Salida Museum completed installation of an exhibit honoring two of the museum’s founders, Harriet Alexander and her friend Byrd Fuqua in November, said board member Susan Jesuroga.
Alexander started the museum as the Frontier Museum in 1954 in two back rooms at the Hot Springs Pool. Fuqua came to help when she retired from Mount Princeton.
Jesuroga said the museum wanted to share with patrons some background on two of the founding members of the museum. “We wanted to show people that Harriet was more than just the person the airport was named after,” she said. “Harriet was modest and petite. Byrd was flamboyant — she would walk into a room and fill it.”
She said it took longer to get the items for the Alexander portion of the exhibit because the museum didn’t have many of the pictures or information the museum board thought they had.
“When her estate settled, the museum didn’t get many of her personal things,” she said. “It took a while to get the items to tell the full story about her and the museum.”
Alexander was the president of the Tuesday Evening Club, which built the library in Salida, said Jesuroga. Alexander was also the chairperson of the Red Cross for Chaffee County, involved with the Salida Women’s Club and part of the National Conference of Charities and Correction.
“She was involved with politics as a member of city council,” she added. In 1953, Alexander was the first woman ever elected to the Salida city council.
Items in her display, like the Buddha head and book from the Tuesday Evening Club, are just some of the many things that will tell the story about the founder of the museum, said Jesuroga.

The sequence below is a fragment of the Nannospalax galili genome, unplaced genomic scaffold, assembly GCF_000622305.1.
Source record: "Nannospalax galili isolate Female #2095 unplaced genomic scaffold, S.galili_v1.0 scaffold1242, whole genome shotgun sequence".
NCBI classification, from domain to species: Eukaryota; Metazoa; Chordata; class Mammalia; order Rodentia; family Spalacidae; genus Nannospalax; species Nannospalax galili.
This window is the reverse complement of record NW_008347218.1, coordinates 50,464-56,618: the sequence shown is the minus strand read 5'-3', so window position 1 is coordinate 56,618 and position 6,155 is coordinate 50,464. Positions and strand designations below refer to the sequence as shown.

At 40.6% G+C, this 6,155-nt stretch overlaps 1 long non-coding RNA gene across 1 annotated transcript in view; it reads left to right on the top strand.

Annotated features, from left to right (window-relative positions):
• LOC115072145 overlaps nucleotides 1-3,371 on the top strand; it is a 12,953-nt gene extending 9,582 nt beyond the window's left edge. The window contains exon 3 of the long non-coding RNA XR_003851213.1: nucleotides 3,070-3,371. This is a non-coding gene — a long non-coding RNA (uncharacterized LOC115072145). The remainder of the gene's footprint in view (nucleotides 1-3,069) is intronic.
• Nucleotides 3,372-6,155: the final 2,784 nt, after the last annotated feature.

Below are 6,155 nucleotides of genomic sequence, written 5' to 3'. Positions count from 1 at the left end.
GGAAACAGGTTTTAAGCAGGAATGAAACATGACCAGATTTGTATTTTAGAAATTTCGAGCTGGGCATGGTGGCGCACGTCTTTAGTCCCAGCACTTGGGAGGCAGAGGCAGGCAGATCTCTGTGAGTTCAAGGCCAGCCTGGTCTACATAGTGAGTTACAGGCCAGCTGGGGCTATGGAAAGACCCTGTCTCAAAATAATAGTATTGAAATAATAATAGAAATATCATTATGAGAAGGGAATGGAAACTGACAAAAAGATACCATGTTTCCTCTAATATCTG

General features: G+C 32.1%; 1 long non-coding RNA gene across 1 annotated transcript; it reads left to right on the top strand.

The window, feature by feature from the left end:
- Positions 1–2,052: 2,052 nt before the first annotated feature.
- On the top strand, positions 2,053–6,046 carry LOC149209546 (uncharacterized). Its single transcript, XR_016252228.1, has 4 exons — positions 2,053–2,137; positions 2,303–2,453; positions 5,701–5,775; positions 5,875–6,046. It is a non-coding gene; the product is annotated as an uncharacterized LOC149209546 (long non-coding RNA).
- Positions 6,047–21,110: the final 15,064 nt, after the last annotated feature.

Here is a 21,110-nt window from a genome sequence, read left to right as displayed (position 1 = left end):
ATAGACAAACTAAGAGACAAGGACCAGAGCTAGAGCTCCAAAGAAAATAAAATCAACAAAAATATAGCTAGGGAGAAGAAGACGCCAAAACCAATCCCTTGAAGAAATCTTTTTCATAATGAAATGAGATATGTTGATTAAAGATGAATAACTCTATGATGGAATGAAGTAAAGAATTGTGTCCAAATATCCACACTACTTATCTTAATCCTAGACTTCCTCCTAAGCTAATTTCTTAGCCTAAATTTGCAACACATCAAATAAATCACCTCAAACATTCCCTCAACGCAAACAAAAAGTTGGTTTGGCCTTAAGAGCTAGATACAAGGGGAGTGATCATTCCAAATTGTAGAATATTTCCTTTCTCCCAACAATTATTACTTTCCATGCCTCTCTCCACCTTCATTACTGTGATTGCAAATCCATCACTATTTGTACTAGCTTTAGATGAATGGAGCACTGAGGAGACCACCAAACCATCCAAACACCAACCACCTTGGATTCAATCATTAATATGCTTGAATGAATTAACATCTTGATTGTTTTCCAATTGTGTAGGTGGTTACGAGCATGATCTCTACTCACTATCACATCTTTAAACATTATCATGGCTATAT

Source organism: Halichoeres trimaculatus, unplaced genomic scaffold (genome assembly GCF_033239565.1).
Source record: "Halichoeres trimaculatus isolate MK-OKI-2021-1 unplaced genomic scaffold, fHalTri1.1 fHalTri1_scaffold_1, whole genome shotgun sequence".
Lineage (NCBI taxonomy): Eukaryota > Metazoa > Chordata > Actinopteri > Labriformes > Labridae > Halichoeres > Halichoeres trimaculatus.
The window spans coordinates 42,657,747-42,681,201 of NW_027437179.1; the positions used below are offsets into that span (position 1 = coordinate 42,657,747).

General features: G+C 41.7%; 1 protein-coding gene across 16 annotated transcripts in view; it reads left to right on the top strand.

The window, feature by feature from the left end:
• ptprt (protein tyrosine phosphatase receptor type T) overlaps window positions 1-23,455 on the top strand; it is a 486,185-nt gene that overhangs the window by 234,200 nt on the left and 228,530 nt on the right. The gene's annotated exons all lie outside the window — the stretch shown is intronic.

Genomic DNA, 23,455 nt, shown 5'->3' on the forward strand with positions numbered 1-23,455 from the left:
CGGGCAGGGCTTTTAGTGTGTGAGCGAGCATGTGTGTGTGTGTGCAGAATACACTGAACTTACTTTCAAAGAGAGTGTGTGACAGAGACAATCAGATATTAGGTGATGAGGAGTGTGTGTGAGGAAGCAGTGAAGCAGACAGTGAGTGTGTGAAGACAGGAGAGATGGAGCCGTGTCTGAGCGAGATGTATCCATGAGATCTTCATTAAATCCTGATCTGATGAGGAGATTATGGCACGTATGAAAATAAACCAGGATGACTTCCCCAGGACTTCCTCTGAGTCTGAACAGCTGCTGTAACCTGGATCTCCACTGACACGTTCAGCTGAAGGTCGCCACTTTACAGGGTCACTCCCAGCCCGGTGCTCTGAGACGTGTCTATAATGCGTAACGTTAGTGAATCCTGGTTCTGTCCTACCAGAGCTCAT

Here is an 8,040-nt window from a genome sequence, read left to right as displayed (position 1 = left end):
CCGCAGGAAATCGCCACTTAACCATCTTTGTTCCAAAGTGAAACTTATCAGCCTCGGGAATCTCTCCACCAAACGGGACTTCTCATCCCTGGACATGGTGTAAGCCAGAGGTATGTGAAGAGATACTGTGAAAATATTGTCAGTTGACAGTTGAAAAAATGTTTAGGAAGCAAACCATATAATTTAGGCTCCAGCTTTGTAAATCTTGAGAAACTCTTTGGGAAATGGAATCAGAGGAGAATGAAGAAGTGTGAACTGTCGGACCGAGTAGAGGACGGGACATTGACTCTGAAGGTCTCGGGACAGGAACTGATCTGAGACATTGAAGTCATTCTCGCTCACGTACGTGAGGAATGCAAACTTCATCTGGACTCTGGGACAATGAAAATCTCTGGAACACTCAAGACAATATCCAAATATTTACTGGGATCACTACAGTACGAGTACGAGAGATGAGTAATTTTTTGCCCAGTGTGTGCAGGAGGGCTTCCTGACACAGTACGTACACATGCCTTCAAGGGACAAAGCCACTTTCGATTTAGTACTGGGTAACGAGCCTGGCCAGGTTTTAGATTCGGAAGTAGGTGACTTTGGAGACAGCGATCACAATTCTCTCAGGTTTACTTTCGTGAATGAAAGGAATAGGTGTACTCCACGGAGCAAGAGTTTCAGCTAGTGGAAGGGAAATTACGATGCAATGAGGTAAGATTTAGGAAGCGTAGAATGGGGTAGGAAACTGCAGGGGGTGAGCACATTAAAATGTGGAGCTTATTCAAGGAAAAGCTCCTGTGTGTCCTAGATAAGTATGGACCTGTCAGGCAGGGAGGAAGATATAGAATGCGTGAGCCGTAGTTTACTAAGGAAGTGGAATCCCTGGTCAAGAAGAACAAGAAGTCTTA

According to Jesuroga, the half of the display featuring Fuqua took less time to put together because the museum already had many of the items used in the display.
Fuqua ran a lodge for wealthy boys who wouldn’t otherwise enjoy the outdoors and a dude ranch near Mt. Princeton Hot Springs.
“Her niche was running the dude ranch,” Jesuroga said. “She continued running the ranch until her husband died. She moved around a bit, in places like Boulder, before settling on Salida to help her friend with the museum.”
Fuqua had a collection of Native American artifacts which were some of the first things donated to the museum.
“There was a mountain lion hunt with the Denver Post,” Jesuroga said. “Some of the visiting hunters bet her $500 that she couldn’t catch a mountain lion alive. So she went out with trackers and brought back a live mountain lion. A few weeks later she gave the mountain lion to the St. Louis Zoo.”
The Salida Museum, 406 W. U.S. 50, is open from 1 p.m. to 5 p.m. Saturdays and Sundays during the winter.